Thus, the argument was that iServe should not be grouped within the catch-all of “agents, licensees, and other representatives selling on [PopSockets’] behalf,” as Amazon’s new brand policy states.
But the Amazon employee assigned to PopSockets looked into the situation and came back with the same answer: PopSockets’ relationship with iServe is not allowed.
Amazon spokeswoman Cecilia Fan declined to provide Recode with a detailed explanation of why iServe is barred from selling PopSockets goods even though it is acting independently of PopSockets by buying items from the brand at wholesale prices.
“Amazon obsesses over our customer experience and we have policies for brands to ensure they are consistently meeting customer expectations,” Fan said in a statement. “One way we have ensured a great customer experience is by sourcing products directly from brands and selling them to customers in our store ourselves.”
The statement ended by saying brands with questions should contact Amazon. PopSockets already did, but has not gotten answers.
The recent tension marks the latest chapter in what is an often-tumultuous relationship between Amazon and the brands that stock its digital shelves. Last year, Amazon began engaging in a fierce pricing battle with Walmart that put a profit squeeze on some of the biggest consumer-packaged goods makers in the country. Brands also have to face the fact that Amazon is increasingly using the insights from the brands’ sales on Amazon to create Amazon-owned product lines that get prime real estate on product search result pages.
“I think the power dynamic has been flipped,” said Chad Rubin, founder and CEO of the e-commerce software startup Skubana. “If you have eyeballs, you have the power. Many brands don’t have power anymore.”
With what some perceive as another assault on brands, Amazon may be tempting fate.
“I don’t think Amazon understands how close they are to blowing themselves up,” said Eamon Kelly, a senior research analyst who tracks Amazon closely at Edgewater Research, where he is a partner.
Kelly cited brands like Birkenstock that have pulled themselves off the platform in recent years, and said he has had conversations with others that are ready to jump, too, if Amazon’s behavior doesn’t change.
PopSockets’ Barnett agrees.
“I don’t think it’s a sustainable model,” he said. “Maybe for controlling the small players whose business depends on Amazon. But to endure this kind of treatment? There’s a lot of great brands out there who can make that choice to leave.”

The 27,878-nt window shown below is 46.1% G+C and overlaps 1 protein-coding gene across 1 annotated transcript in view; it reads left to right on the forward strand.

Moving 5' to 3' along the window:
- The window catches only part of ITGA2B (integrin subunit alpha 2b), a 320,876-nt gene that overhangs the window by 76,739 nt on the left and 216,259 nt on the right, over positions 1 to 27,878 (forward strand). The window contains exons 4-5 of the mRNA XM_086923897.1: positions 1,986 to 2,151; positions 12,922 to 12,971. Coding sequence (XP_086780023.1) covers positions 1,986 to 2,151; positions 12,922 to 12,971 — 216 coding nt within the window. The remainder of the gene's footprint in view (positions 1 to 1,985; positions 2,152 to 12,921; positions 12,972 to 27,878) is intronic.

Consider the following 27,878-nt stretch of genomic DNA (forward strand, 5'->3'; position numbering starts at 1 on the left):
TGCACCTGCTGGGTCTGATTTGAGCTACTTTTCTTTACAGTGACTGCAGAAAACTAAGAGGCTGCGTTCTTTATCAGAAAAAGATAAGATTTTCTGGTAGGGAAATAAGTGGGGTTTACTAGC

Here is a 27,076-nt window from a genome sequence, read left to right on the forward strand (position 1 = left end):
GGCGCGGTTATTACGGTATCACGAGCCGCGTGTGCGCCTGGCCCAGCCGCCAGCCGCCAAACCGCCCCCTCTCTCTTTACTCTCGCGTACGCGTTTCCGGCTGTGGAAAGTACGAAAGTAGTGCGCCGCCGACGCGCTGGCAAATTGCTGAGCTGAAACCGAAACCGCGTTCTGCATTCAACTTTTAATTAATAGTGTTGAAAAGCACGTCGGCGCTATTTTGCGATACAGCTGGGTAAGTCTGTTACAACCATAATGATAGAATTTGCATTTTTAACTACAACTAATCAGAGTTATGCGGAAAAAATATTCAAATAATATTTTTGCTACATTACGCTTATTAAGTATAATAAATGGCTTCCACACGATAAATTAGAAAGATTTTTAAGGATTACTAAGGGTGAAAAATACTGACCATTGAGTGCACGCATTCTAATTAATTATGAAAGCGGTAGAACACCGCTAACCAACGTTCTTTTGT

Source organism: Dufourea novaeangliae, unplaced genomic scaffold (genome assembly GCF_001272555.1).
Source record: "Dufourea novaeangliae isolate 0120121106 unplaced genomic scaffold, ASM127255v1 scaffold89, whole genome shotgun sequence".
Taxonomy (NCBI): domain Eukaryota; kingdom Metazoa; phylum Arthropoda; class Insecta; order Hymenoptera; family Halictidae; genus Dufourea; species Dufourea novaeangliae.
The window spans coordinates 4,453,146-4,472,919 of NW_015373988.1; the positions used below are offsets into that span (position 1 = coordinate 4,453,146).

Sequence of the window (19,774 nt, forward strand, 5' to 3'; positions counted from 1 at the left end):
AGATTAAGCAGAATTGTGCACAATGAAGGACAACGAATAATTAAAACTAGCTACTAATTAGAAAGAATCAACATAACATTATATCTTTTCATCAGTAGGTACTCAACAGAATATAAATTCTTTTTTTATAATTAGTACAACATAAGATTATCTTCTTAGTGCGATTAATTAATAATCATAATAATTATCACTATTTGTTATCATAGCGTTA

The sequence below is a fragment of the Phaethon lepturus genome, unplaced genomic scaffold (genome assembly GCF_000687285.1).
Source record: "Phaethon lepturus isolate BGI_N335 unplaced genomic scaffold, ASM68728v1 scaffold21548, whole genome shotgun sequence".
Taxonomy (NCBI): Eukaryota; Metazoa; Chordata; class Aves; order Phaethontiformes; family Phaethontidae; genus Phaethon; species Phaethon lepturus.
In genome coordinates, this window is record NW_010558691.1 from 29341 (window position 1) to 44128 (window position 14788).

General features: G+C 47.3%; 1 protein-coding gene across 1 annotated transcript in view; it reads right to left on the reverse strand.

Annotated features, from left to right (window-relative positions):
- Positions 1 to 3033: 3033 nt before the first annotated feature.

What’s worse, according to Barnett and others that do business with Amazon, is that while a brand and related sellers are getting kicked off the Marketplace, Amazon still allows other merchants to sell those brands’ goods, even if they are not directly affiliated with the brand.
“That set of double standards ... it’ll be interesting to see if someone chooses to challenge that in a court of law,” said James Thomson, a former Amazon employee who now runs Buy Box Experts, a consultancy for brands. “It’s no longer an open marketplace then.”
To understand the deeper significance of the policies, it’s helpful to understand how the Amazon retail platform evolved and how it works.
In its early days, Amazon started out by sourcing products at wholesale prices directly from manufacturers or suppliers, and then selling them at retail prices to customers.
But in 2002, the company introduce the Amazon Marketplace, a platform on which other merchants — whether big companies or one-person shops — could sell goods to customers on Amazon. The goal was to dramatically expand the product catalogue available on Amazon while outsourcing the risk of buying inventory. It worked.
To the average Amazon shopper, it’s not always obvious when a product is coming from Amazon or a merchant. And Amazon has worked to make sure it doesn’t really matter; in 2006, Amazon introduced a program for Marketplace merchants called Fulfillment by Amazon that allowed these sellers to pay Amazon to handle the storage, order fulfillment and customer service for the goods they sold on the platform.
The key to the program: It made it possible for FBA goods from Marketplace merchants to carry the Amazon Prime label — just like the items Amazon sources itself — and to be delivered to Prime customers within two days of ordering, for no extra shipping charge.
The numbers speak for themselves. Today, the Amazon Marketplace accounts for 53 percent of all physical items sold on Amazon, up from 41 percent in 2014.
But earlier this year, Amazon made moves to consolidate much of the decision-making for its retail platform under a single leader, Senior Vice President Doug Herrington, who has spent nearly 14 years at the company. Herrington comes from the Amazon Retail side of the business, where Amazon sources products itself and acts as a seller. That, brand leaders and consultants say, has influenced recent moves.
“We’ve been working for some time on standardizing the products, tools and services we offer to the brands and resellers that sell on Amazon, and have made some organizational changes as a result,” Amazon told CNBC in a statement at the time.
Analysts and the heads of brand consultancies say that the increased policy enforcement and new language mark a prelude to the eventual launch of an internal system at Amazon: One Vendor. One Vendor is expected to essentially treat the Amazon retail platform as a single online store rather than one that is separated on the back end into Amazon Retail and the Amazon Marketplace.
“The expectation is that creating one selling platform will create a cleaner customer experience and eliminate a sometimes-confusing layer of pricing/product ambiguity,” Edgewater Research’s Kelly wrote to clients earlier this year. “Our work suggests Amazon will take greater control over what platform — [Amazon Retail or Amazon Marketplace] — products will be sold [on] and will have greater influence on pricing for both channels.”
Amazon is now exerting that influence. It’s up to the brands to determine how to respond.